- the chief religious official of a synagogue, trained usually in a theological seminary and duly ordained, who delivers the sermon at a religious service and performs ritualistic, pastoral, educational, and other functions in and related to his or her capacity as a spiritual leader of Judaism and the Jewish community.Compare cantor(def 2).
- a title of respect for a Jewish scholar or teacher.
- a Jewish scholar qualified to rule on questions of Jewish law.
- any of the Jewish scholars of the 1st to 6th centuries a.d. who contributed to the writing, editing, or compiling of the Talmud.
- Slang. a personal patron or adviser, as in business.
Origin of rabbi1
Origin of rabbi2
Examples from the Web for rabbi
Contemporary Examples of rabbi
Freundel is also rabbi of the prominent Kesher Israel synagogue in Washington.Accusations Pile Up on Top D.C. Rabbi Barry Freundel
Steven I. Weiss
October 15, 2014
His office let Rabbi Yehuda Kolko get away without jail time or registering as a sex offender.The Orthodox Sex Abuse Crackdown That Wasn’t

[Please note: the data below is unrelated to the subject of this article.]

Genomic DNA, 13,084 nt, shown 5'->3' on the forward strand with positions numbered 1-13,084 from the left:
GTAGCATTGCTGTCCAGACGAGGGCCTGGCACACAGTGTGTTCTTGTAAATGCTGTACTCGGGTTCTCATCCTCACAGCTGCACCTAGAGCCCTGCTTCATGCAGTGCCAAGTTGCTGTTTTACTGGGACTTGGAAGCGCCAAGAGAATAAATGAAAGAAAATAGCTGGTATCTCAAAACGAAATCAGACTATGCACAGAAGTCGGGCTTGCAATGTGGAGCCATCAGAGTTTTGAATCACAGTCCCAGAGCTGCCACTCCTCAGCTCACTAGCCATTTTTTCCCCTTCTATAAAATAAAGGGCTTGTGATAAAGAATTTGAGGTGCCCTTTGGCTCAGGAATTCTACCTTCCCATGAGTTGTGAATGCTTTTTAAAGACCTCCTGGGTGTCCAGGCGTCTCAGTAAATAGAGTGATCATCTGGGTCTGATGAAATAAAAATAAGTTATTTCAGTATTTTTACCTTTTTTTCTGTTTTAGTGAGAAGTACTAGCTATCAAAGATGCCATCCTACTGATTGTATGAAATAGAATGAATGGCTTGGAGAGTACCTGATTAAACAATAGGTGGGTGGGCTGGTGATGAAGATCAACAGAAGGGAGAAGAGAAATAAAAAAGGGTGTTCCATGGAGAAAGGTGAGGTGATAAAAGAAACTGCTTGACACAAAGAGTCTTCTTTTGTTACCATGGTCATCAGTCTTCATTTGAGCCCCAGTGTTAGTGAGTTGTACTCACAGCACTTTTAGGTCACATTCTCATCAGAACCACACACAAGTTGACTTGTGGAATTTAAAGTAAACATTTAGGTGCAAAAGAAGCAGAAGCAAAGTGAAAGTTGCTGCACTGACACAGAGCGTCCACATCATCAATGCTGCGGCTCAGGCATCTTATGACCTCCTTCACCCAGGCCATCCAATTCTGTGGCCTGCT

October 7, 2014
He remembered one day when Rabbi Bodenheimer came outside during recess.
Now if he had problems, and felt he was abused he had me or the Rabbi in his Shul to discuss it with.
If confirmed, Rabbi Saperstein will have more than his share of work cut out for him.Religious Leaders Hail Obama’s New Ambassador
July 29, 2014
Historical Examples of rabbi
And let the sheikh and the priest and the rabbi embrace on that very Stump and make up.The Book of Khalid
Give her one child, and it shall be Thine—if it is a son, to be a Rabbi in Thy synagogues.
No one came near them—neither Moor nor Jew, neither Rabbi nor elder.
She was too innocent to see the trick, but the Rabbi failed.
But a Chacham (Rabbi), unappeased, raised a loud plaint of blasphemy.Dreamers of the Ghetto
- (in Orthodox Judaism) a man qualified in accordance with traditional religious law to expound, teach, and rule in accordance with this law
- the religious leader of a congregation; the minister of a synagogue
- the Rabbis the early Jewish scholars whose teachings are recorded in the Talmud
Word Origin for rabbi
"Jewish doctor of religious law," late 15c. (in Old English in biblical context only; in Middle English also as a title prefixed to personal names), from Late Latin rabbi, from Greek rhabbi, from Mishnaic Hebrew rabbi "my master," from rabh "master, great one," title of respect for Jewish doctors of law + -i, first person singular pronominal suffix. From Semitic root r-b-b "to be great or numerous" (cf. robh "multitude;" Aramaic rabh "great; chief, master, teacher;" Arabic rabba "was great," rabb "master").